About Detour Gold
Detour Gold is an intermediate gold producer in Canada that holds a 100% interest in the Detour Lake mine, a long life large-scale open pit operation. Detour Gold’s shares trade on the Toronto Stock Exchange under the trading symbol DGC.

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Sphinx and SOQUEM intersect 9.0% zinc over 1 metre within a stratiform, shallow-dipping and near-surface horizon grading 3.1% zinc over 6.4 metres in drilling on the Calumet-Sud project

Montréal, February 22, 2018 – Sphinx Resources Ltd. (“Sphinx” or the “Corporation”) (TSX-V: SFX) and its partner SOQUEM are pleased to announce the initial results of their recently completed diamond drilling program on the Calumet-Sud zinc project (the “Project”) in Quebec. Hole CS-18-06 returned 9.0% zinc over 1 m within a stratiform and shallow-dipping mineralized horizon that graded 3.1% zinc over a 6.4 m length beginning at a depth of 15.6 metres. Based on outcrop measurements of mineralization and drill hole orientation, the true thickness is estimated at 100% of the drilled length.

This hole is located on the Sonny Zone where all eight (8) holes drilled during this program intersected the sub-horizontal zinc-bearing horizon. The horizon is known to date over a surface area 113 m long by 60 m wide (see press release of February 6, 2018 and Figure 1 attached). The Corporation considers that these results are very encouraging. Assays are pending for the remaining ten (10) holes.

The zinc-bearing horizon is defined by the presence of massive sphalerite bands ranging from one centimetre to several centimetres in thickness, as well as disseminated sphalerite, pyrite and pyrrhotite, all hosted in dolomitic marble. All of the drill holes confirm that mineralization is metamorphosed SEDEX-type (SEDimentary EXhalative, more than half of the world’s zinc and lead production is from mines producing from of this type of deposit). Beyond the area of this drilling, the horizons can be traced over a 1.5 km strike length on the basis of strongly anomalous zinc values in soils and limited drilling conducted by Sphinx and SOQUEM in 2017 (see press releases dated July 13, 2017February 22, 2017 and December 20, 2016).

This campaign follows the discovery of new and extensive zinc mineralization on surface during the stripping program on the Sonny and Sonny West zones of the Project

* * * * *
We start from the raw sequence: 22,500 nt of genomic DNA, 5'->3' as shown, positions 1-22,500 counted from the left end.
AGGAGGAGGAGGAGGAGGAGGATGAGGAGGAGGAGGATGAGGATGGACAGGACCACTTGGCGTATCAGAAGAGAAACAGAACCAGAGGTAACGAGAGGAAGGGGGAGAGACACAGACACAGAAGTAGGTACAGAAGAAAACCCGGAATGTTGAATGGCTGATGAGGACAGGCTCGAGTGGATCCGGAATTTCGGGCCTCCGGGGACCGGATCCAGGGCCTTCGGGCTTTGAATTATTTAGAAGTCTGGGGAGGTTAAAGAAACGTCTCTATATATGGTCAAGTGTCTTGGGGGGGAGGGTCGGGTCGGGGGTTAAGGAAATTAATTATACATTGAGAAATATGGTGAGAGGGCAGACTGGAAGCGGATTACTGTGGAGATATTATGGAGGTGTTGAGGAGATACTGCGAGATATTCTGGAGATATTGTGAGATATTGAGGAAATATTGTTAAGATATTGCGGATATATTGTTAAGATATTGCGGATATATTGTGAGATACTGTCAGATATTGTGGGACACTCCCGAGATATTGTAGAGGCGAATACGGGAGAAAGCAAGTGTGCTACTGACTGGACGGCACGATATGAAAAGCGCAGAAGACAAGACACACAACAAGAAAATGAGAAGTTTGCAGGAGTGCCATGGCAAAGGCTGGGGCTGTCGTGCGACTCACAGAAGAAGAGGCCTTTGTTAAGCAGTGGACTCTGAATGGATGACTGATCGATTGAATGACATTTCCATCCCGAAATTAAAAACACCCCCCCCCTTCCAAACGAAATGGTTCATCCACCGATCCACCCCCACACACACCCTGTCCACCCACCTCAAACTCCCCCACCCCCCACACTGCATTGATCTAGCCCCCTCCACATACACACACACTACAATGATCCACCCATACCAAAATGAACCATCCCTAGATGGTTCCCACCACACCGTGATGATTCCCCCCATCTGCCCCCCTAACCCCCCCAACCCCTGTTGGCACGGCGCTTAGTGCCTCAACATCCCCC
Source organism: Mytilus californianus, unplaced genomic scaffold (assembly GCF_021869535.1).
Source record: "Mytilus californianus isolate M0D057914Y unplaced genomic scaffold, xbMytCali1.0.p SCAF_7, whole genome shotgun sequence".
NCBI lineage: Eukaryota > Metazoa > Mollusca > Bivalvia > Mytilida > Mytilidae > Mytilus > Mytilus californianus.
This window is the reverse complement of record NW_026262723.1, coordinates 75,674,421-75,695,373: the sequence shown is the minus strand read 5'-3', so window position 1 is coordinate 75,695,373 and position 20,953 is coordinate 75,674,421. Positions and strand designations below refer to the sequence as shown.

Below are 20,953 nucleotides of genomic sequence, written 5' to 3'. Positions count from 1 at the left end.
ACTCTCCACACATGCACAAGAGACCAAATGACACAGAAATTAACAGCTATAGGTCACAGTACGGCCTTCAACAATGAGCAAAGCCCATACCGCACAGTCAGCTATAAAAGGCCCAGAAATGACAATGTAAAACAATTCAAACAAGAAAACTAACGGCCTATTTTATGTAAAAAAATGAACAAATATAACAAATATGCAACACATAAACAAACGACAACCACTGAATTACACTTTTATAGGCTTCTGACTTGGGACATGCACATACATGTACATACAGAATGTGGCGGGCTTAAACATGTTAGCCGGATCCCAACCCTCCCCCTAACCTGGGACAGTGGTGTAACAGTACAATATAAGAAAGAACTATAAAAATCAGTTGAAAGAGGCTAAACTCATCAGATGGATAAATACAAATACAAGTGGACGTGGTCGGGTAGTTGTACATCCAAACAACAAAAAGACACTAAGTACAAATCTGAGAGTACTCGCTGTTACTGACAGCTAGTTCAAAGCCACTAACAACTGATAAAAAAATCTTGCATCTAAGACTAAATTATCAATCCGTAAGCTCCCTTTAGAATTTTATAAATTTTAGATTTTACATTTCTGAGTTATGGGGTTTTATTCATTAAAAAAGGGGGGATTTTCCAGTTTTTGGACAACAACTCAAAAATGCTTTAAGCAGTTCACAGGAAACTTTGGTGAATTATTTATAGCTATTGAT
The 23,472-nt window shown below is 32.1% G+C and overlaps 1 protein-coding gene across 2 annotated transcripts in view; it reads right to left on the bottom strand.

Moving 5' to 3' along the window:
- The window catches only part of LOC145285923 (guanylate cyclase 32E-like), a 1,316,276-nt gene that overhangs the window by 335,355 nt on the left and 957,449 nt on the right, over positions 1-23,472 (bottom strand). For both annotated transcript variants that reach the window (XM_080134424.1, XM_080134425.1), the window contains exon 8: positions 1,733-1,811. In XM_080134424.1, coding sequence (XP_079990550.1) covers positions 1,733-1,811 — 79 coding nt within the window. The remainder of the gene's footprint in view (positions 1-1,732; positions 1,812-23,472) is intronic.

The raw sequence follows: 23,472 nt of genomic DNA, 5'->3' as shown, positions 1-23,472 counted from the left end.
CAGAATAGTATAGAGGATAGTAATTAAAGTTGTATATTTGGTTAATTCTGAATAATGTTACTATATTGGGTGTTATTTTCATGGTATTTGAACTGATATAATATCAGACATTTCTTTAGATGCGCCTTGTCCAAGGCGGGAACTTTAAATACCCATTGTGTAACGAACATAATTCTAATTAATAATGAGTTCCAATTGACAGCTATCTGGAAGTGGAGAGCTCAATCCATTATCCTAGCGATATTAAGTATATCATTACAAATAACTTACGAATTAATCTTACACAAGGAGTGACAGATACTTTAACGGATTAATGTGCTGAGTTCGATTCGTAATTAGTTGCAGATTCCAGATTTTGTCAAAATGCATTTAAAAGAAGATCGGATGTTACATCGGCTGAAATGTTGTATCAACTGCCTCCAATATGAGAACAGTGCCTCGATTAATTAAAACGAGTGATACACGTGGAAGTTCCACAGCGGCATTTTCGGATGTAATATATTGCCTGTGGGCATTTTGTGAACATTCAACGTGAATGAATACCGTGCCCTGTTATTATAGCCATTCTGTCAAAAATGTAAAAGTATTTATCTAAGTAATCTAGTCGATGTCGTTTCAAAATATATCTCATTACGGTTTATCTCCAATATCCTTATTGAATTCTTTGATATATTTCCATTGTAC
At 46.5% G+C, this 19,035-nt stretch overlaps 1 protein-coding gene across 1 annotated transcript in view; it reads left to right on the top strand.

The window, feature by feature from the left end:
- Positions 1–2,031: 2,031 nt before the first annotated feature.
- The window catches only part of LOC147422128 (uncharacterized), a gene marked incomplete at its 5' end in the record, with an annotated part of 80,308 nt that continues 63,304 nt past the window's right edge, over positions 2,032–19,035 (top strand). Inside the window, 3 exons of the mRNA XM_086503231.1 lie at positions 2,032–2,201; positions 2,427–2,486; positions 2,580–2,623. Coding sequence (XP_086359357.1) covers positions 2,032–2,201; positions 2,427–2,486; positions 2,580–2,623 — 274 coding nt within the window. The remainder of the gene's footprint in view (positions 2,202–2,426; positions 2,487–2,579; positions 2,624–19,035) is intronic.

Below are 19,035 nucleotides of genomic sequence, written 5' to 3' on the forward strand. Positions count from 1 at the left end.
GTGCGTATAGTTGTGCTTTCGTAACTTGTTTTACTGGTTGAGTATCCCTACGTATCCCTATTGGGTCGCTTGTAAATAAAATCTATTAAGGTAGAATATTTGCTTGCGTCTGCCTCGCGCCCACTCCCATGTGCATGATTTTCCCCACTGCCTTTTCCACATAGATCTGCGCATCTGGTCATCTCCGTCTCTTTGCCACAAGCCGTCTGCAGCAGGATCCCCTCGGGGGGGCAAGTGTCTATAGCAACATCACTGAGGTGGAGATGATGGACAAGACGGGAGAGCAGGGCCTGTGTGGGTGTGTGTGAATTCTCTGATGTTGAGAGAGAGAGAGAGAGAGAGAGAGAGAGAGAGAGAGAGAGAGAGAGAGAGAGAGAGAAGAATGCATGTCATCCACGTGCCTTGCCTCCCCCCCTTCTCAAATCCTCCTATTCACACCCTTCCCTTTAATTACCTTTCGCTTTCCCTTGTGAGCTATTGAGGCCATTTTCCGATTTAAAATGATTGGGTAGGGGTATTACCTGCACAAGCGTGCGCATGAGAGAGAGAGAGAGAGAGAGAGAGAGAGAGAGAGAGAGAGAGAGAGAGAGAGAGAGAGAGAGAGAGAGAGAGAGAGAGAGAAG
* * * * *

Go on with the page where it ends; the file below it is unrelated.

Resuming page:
(see press release of November 22, 2017). The program was aimed to identify the continuation of the zinc mineralized horizons at the periphery of the stripped areas and assist in the design of future drill programs.

The discovery area is located 2 km from the historic New Calumet Mines Limited
zinc-lead-silver-gold mine, which produced 3.8 million tonnes of ore at a grade of
5.8% zinc, 1.6% lead, 65 g/t silver et 0.4 g/t gold from 1944 to 1968 (reference: Annual report New Calumet Mines Limited, 1968). The Project is part of the larger “Ziac” zinc district. This emerging zinc play is a 40-km long northwest trending corridor defined by zinc and lead-bearing dolomitic marbles (see press release of August 8, 2017). These rocks are typical of the Balmat-Edwards-Pierrepont zinc district, located in the state of New York, United States.

Analytical protocol

Samples were analyzed by ALS in Val d’Or, Quebec. The analytical process consisted of crushing, splitting and assaying using sodium peroxide digest finish with ICP AES finish. Sphinx applies industry-standard QA/QC procedures to the program.

Qualified Persons

The drilling program was managed by Sphinx under the supervision of Normand Champigny and under the field direction of Michel Gauthier, Ph.D. (géo, and Board member of the Corporation) and, who are Qualified Persons under National Instrument 43-101. This press release was prepared by Normand Champigny, Qualified Person for Sphinx.


SOQUEM, a subsidiary of Ressources Québec, is a leading player in mineral exploration in Québec. Its mission is to explore, discover and develop mining properties in Québec. SOQUEM has participated in more than 350 exploration projects and contributed to major discoveries of gold, diamonds, lithium and other minerals.

About Québec and Sphinx

Quebec has established itself as one of the world’s most attractive mining jurisdictions, ranking 6thglobally (Fraser Institute press release, February 28 2017). The Quebec government has created market confidence by following a proactive approach to mining policy. Quebec’s mining sector has also been encouraged by the clarity and certainty of the legal and regulatory framework adopted by its government. Sphinx is engaged in the generation and acquisition of exploration projects in Québec.